The Philippines (October 1944)

The Philippino people suffered greviously under Japanese occupation. This helped fuel an effective Resistance campaigns carried out by guerillas which had achieved control of substantial areas. The Japanese, gowever, controlled the population centers, especially on Leyte and Luzaon. The Navy preferred targetting Formosa (Taiwan), but MacArthur eventually prevailed with his insistence that America must retun to the Philippines. He considered his vow to return a pledge to the Philippinp people that had to be honored. Some how his vow, "I shall return." sems less appropriate than "We shall return", but it was pure MacArthur and he convinced President Roosevelt. Reports from resistance fighters and American pilots revealed that the Japanese were not heavily defending large areas of the Islands. The invasion of Mindanao was considered unecessary and the decession was made to strike first further north at Leyte. It was in this engagement that the Kamakazis first appeared, although still in relatively small numbers. MacArthur President Sergio Osmeņa waded ashore with the invasion force at Leyte Gulf (October 20, 1944). The American Army forces advanced steadily. The Japanese resisted, but could not match American fire power. The most serious Japanese resistence occurred at sea. The resulting naval engaement following on Battle of the Philippines Sea is commonly referred to as the Battle of Leyte Gulf. It was the largest sea battle ever fought and resulted in the destruction of the Japanese fleet as an effective fighting force. This opened the way for the land campaign. Further landings occurred at Ormoc (December 7, 1944).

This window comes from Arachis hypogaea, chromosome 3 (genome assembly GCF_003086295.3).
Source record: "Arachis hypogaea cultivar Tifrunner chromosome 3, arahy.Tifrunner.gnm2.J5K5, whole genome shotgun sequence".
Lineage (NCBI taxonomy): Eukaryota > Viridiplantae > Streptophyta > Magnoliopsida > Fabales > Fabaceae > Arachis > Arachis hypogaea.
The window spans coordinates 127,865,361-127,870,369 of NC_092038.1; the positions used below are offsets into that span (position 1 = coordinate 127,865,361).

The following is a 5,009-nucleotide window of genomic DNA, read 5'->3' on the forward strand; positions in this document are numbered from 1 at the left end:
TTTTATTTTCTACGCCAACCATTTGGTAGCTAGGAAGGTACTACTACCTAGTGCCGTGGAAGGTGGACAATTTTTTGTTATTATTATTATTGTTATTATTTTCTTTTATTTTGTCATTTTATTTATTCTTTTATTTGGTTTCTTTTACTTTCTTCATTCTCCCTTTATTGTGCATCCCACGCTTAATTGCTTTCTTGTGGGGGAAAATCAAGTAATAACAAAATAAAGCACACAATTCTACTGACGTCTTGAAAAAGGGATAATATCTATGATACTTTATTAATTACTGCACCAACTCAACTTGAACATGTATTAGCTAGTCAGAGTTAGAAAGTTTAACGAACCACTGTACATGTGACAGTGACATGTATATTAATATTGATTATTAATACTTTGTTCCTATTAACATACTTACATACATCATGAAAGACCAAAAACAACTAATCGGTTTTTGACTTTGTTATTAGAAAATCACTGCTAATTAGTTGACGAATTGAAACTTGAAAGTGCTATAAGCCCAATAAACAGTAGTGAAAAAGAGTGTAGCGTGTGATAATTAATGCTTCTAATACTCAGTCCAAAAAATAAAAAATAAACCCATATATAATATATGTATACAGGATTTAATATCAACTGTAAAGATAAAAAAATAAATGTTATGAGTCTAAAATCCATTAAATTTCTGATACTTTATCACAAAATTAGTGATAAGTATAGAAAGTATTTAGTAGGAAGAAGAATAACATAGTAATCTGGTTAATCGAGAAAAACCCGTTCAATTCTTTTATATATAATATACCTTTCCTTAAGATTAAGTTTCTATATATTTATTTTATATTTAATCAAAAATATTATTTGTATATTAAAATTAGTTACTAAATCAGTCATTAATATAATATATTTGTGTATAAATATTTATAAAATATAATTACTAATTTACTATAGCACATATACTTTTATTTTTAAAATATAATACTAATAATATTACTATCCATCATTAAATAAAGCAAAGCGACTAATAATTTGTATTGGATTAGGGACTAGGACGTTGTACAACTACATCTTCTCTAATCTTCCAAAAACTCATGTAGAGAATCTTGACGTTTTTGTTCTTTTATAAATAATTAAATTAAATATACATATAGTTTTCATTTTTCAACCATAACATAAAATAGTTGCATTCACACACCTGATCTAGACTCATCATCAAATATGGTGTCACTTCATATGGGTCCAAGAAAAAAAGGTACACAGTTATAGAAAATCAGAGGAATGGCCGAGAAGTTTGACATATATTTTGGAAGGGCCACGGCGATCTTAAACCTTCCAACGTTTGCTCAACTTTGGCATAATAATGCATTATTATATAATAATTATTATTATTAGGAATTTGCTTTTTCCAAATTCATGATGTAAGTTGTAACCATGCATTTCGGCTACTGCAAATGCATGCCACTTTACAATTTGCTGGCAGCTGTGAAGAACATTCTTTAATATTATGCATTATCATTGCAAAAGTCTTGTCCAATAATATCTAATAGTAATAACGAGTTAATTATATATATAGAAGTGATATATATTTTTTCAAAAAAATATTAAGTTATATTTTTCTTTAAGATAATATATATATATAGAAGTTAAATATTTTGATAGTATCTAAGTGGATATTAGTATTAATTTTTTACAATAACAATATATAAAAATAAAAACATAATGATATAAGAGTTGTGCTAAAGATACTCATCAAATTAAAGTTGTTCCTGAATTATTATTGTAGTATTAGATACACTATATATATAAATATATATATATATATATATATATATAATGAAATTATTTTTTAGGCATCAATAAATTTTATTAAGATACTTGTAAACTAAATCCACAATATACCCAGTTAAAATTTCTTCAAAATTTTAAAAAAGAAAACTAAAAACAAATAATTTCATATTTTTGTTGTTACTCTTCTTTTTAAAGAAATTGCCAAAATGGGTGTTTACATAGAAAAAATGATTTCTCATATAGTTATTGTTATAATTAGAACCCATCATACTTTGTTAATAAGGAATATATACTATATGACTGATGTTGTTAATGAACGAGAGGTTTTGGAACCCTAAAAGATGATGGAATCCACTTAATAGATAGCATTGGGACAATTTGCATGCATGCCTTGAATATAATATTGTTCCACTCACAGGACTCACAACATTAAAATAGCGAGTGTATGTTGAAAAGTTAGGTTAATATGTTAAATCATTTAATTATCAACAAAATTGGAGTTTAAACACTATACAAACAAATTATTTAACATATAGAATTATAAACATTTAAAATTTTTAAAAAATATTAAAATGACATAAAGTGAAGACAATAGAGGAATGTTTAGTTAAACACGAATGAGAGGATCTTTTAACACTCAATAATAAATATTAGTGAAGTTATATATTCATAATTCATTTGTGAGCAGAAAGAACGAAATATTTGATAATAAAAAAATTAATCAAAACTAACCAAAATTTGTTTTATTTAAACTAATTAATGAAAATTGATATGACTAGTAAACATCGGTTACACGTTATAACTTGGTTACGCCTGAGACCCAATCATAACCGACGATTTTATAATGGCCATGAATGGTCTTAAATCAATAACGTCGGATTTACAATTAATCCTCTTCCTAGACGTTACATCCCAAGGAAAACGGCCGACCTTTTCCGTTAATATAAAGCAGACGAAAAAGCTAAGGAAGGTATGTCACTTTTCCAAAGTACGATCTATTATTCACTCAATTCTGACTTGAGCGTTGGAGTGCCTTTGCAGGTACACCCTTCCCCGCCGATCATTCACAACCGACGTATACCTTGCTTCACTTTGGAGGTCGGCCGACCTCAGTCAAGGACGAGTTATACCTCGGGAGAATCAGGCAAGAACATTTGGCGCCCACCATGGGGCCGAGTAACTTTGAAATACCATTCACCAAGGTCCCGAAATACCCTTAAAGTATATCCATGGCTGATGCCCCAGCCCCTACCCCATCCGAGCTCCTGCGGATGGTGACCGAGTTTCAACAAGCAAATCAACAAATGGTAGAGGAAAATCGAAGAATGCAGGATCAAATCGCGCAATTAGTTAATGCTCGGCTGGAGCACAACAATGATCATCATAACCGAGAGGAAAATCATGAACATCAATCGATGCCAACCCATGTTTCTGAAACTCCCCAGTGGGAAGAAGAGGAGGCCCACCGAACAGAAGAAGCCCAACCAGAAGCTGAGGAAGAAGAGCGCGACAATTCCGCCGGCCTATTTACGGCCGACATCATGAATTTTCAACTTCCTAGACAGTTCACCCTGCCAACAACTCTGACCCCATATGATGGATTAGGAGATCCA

Sources

McEnery, Jim with Bill Sloan. Hell in the Pacific: A MArine Riflemn's Journey from Gudalcanal to Peleliu (2012), 320p.

Sloan, Bill. Brotherhood of Heroes: The Marines at Peleliu, 1944--The Blodiest Battle of the Pacific War (Simon & Schuster, 2005).







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Created: 6:12 AM 11/4/2011
Last updated: 4:56 AM 9/19/2016